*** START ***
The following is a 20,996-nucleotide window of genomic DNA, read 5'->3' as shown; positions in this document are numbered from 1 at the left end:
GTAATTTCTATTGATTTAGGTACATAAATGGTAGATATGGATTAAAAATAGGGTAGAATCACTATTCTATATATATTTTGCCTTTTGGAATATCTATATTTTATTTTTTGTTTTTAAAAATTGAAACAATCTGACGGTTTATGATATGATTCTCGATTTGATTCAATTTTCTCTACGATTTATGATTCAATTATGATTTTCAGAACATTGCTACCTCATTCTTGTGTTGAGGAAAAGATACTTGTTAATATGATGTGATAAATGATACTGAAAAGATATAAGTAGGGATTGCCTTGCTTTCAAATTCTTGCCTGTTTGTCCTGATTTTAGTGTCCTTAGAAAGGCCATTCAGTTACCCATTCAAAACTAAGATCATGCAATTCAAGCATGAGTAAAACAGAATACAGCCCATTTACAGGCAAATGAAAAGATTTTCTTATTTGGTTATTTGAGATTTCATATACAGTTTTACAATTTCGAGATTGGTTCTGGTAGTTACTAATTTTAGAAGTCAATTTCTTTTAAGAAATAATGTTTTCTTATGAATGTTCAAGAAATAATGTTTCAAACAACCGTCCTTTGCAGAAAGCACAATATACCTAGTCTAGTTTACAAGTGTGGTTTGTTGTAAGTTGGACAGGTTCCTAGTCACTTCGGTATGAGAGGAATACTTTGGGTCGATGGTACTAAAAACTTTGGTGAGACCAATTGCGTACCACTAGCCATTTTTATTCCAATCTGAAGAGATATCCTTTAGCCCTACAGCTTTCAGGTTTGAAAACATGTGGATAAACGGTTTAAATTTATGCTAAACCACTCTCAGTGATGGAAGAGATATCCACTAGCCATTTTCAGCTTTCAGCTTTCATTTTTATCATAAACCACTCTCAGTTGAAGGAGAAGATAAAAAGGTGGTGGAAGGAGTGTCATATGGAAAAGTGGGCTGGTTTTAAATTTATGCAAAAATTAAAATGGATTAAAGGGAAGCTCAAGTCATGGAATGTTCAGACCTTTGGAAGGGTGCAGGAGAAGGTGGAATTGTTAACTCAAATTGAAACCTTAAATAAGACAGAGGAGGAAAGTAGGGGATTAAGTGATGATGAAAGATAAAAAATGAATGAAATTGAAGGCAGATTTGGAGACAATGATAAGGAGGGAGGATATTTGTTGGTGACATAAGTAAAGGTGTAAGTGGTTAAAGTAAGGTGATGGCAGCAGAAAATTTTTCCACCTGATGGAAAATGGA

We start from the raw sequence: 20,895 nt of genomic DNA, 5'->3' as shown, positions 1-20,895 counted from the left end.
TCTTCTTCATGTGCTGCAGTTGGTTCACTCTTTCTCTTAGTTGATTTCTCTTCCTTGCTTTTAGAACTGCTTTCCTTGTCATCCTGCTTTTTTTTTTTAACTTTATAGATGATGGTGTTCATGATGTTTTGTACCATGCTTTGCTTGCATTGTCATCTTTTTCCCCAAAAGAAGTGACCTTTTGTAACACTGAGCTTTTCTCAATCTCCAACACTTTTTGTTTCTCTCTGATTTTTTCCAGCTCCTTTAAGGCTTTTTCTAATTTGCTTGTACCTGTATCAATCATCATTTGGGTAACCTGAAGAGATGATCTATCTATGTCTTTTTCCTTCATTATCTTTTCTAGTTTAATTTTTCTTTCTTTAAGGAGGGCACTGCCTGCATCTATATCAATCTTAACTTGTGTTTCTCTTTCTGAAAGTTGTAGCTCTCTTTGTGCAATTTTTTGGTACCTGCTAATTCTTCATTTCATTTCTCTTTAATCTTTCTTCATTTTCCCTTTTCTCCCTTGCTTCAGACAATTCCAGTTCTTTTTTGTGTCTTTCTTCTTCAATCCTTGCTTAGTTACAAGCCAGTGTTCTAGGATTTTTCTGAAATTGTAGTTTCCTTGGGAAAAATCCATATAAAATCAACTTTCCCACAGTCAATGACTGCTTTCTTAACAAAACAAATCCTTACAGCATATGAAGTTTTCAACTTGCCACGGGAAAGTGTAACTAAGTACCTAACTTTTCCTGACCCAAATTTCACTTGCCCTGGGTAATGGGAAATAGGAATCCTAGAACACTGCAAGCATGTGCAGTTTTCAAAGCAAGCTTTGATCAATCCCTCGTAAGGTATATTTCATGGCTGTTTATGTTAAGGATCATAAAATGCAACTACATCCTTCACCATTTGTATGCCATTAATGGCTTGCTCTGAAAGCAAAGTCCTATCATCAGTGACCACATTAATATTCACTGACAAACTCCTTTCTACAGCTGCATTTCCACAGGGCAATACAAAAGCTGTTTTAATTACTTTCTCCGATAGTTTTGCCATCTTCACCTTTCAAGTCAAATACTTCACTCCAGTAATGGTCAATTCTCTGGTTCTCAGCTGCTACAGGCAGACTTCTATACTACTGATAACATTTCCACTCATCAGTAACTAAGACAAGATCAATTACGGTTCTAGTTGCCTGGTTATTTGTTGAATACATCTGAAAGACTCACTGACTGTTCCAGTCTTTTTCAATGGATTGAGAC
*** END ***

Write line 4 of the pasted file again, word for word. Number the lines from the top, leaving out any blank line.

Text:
TCTTCTTCATGTGCTGCAGTTGGTTCACTCTTTCTCTTAGTTGATTTCTCTTCCTTGCTTTTAGAACTGCTTTCCTTGTCATCCTGCTTTTTTTTTTTAACTTTATAGATGATGGTGTTCATGATGTTTTGTACCATGCTTTGCTTGCATTGTCATCTTTTTCCCCAAAAGAAGTGACCTTTTGTAACACTGAGCTTTTCTCAATCTCCAACACTTTTTGTTTCTCTCTGATTTTTTCCAGCTCCTTTAAGGCTTTTTCTAATTTGCTTGTACCTGTATCAATCATCATTTGGGTAACCTGAAGAGATGATCTATCTATGTCTTTTTCCTTCATTATCTTTTCTAGTTTAATTTTTCTTTCTTTAAGGAGGGCACTGCCTGCATCTATATCAATCTTAACTTGTGTTTCTCTTTCTGAAAGTTGTAGCTCTCTTTGTGCAATTTTTTGGTACCTGCTAATTCTTCATTTCATTTCTCTTTAATCTTTCTTCATTTTCCCTTTTCTCCCTTGCTTCAGACAATTCCAGTTCTTTTTTGTGTCTTTCTTCTTCAATCCTTGCTTAGTTACAAGCCAGTGTTCTAGGATTTTTCTGAAATTGTAGTTTCCTTGGGAAAAATCCATATAAAATCAACTTTCCCACAGTCAATGACTGCTTTCTTAACAAAACAAATCCTTACAGCATATGAAGTTTTCAACTTGCCACGGGAAAGTGTAACTAAGTACCTAACTTTTCCTGACCCAAATTTCACTTGCCCTGGGTAATGGGAAATAGGAATCCTAGAACACTGCAAGCATGTGCAGTTTTCAAAGCAAGCTTTGATCAATCCCTCGTAAGGTATATTTCATGGCTGTTTATGTTAAGGATCATAAAATGCAACTACATCCTTCACCATTTGTATGCCATTAATGGCTTGCTCTGAAAGCAAAGTCCTATCATCAGTGACCACATTAATATTCACTGACAAACTCCTTTCTACAGCTGCATTTCCACAGGGCAATACAAAAGCTGTTTTAATTACTTTCTCCGATAGTTTTGCCATCTTCACCTTTCAAGTCAAATACTTCACTCCAGTAATGGTCAATTCTCTGGTTCTCAGCTGCTACAGGCAGACTTCTATACTACTGATAACATTTCCACTCATCAGTAACTAAGACAAGATCAATTACGGTTCTAGTTGCCTGGTTATTTGTTGAATACATCTGAAAGACTCACTGACTGTTCCAGTCTTTTTCAATGGATTGAGAC